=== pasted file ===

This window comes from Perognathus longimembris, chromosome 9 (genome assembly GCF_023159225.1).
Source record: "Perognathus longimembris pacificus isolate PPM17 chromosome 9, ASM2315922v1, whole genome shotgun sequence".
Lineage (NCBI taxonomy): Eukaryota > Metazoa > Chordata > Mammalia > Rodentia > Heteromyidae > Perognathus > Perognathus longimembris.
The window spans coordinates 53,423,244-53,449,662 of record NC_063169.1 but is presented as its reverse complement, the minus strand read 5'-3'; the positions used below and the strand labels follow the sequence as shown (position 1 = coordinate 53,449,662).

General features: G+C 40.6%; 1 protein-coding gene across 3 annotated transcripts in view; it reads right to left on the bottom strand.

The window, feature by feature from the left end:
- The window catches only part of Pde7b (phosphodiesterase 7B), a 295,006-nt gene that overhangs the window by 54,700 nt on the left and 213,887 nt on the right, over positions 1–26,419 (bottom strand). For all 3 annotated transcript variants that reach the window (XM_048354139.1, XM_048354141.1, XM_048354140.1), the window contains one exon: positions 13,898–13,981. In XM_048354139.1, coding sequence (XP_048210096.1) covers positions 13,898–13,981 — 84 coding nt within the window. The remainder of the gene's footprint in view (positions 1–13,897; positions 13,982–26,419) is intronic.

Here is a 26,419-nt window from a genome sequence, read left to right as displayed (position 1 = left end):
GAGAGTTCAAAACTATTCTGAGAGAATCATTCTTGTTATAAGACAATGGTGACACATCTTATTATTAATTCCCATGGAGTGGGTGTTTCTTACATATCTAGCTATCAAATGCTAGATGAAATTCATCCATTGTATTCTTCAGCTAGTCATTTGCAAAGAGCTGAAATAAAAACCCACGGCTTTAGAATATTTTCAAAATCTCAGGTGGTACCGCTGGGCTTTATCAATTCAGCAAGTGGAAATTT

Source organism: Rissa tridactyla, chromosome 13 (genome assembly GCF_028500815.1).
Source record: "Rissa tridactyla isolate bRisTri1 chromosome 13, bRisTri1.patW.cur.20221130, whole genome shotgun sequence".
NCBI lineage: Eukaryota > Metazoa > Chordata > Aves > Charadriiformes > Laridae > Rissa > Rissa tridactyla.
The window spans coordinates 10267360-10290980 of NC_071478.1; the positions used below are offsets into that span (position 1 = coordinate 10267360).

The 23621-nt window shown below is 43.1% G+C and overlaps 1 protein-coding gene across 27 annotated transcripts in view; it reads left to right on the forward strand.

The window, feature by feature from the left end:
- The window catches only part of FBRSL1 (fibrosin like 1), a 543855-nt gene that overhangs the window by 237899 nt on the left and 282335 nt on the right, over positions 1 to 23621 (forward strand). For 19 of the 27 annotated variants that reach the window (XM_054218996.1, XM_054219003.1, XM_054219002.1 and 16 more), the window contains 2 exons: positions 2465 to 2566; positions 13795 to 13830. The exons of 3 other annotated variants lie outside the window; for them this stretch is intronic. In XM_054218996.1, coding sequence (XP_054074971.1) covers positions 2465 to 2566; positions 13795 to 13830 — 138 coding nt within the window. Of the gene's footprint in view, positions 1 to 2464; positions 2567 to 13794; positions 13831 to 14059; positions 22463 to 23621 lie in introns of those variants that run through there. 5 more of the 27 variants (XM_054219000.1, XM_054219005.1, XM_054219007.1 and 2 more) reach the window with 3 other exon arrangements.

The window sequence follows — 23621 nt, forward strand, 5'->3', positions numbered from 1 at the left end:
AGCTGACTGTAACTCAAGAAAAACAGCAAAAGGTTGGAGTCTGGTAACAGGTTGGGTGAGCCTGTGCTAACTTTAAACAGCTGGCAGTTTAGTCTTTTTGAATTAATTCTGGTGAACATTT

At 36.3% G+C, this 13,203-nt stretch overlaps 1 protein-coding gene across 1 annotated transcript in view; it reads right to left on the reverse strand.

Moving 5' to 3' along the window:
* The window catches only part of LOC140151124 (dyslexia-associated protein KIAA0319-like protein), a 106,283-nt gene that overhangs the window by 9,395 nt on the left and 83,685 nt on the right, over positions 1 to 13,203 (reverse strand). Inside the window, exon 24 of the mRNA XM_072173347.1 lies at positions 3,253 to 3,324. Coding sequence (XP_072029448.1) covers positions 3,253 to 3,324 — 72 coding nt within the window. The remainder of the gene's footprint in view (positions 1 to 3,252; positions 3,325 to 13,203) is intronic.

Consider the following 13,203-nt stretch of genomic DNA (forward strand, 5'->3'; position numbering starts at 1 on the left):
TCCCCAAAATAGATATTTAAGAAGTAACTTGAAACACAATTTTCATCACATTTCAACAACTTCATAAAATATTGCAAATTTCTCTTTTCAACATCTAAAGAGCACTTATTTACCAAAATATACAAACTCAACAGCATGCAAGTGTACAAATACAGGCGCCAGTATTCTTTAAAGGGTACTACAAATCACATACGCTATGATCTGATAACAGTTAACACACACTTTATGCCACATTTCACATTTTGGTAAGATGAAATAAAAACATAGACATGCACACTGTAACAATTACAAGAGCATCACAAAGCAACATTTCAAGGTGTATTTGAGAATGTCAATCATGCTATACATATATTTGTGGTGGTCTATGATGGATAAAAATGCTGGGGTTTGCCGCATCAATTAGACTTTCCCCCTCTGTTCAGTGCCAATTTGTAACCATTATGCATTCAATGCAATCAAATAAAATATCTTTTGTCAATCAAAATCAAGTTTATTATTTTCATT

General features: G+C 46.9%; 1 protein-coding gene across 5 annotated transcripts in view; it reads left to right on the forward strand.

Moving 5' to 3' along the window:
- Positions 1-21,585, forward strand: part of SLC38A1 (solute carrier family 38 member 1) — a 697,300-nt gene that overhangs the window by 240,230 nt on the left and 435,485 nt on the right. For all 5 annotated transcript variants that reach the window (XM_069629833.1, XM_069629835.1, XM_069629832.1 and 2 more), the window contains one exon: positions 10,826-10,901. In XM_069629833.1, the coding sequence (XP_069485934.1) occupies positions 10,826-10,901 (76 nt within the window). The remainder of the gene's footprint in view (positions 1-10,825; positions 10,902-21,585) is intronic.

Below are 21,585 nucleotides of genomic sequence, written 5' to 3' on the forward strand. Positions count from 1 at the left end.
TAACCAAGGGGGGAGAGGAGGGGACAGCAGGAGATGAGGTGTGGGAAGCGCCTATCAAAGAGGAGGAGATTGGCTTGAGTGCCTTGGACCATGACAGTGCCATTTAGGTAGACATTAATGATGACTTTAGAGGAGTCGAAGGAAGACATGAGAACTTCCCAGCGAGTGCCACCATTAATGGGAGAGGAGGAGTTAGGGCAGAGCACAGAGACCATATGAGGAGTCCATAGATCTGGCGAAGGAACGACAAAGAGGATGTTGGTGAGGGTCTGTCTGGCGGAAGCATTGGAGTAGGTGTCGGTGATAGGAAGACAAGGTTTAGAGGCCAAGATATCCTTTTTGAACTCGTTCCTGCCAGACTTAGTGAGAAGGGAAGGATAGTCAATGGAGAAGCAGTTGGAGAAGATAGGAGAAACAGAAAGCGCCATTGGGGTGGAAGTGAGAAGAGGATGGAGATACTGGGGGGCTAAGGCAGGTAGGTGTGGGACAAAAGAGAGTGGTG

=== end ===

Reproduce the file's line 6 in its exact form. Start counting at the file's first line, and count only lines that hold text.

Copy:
The window, feature by feature from the left end: